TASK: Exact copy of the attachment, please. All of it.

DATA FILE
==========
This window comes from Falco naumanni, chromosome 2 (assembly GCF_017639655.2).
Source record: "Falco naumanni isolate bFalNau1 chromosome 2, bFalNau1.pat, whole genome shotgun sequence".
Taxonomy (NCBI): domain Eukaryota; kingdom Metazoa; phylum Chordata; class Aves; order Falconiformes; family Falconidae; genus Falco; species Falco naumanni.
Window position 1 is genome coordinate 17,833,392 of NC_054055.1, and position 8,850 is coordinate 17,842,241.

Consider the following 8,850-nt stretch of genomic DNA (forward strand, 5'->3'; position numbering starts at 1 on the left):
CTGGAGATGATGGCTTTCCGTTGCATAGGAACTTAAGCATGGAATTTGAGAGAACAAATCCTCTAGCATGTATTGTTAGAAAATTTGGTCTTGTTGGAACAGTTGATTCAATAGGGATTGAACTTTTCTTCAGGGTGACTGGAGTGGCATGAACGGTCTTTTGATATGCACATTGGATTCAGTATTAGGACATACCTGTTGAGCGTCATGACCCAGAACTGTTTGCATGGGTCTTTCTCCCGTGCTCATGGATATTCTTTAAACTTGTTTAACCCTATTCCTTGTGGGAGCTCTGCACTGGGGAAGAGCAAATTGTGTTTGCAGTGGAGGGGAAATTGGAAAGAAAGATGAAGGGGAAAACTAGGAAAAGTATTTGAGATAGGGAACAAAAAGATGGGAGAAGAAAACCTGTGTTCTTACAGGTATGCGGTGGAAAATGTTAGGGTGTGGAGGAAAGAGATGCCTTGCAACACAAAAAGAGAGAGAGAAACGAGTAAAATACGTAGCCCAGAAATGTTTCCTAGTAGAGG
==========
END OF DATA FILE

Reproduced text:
This window comes from Falco naumanni, chromosome 2 (assembly GCF_017639655.2).
Source record: "Falco naumanni isolate bFalNau1 chromosome 2, bFalNau1.pat, whole genome shotgun sequence".
Taxonomy (NCBI): domain Eukaryota; kingdom Metazoa; phylum Chordata; class Aves; order Falconiformes; family Falconidae; genus Falco; species Falco naumanni.
Window position 1 is genome coordinate 17,833,392 of NC_054055.1, and position 8,850 is coordinate 17,842,241.

Consider the following 8,850-nt stretch of genomic DNA (forward strand, 5'->3'; position numbering starts at 1 on the left):
CTGGAGATGATGGCTTTCCGTTGCATAGGAACTTAAGCATGGAATTTGAGAGAACAAATCCTCTAGCATGTATTGTTAGAAAATTTGGTCTTGTTGGAACAGTTGATTCAATAGGGATTGAACTTTTCTTCAGGGTGACTGGAGTGGCATGAACGGTCTTTTGATATGCACATTGGATTCAGTATTAGGACATACCTGTTGAGCGTCATGACCCAGAACTGTTTGCATGGGTCTTTCTCCCGTGCTCATGGATATTCTTTAAACTTGTTTAACCCTATTCCTTGTGGGAGCTCTGCACTGGGGAAGAGCAAATTGTGTTTGCAGTGGAGGGGAAATTGGAAAGAAAGATGAAGGGGAAAACTAGGAAAAGTATTTGAGATAGGGAACAAAAAGATGGGAGAAGAAAACCTGTGTTCTTACAGGTATGCGGTGGAAAATGTTAGGGTGTGGAGGAAAGAGATGCCTTGCAACACAAAAAGAGAGAGAGAAACGAGTAAAATACGTAGCCCAGAAATGTTTCCTAGTAGAGG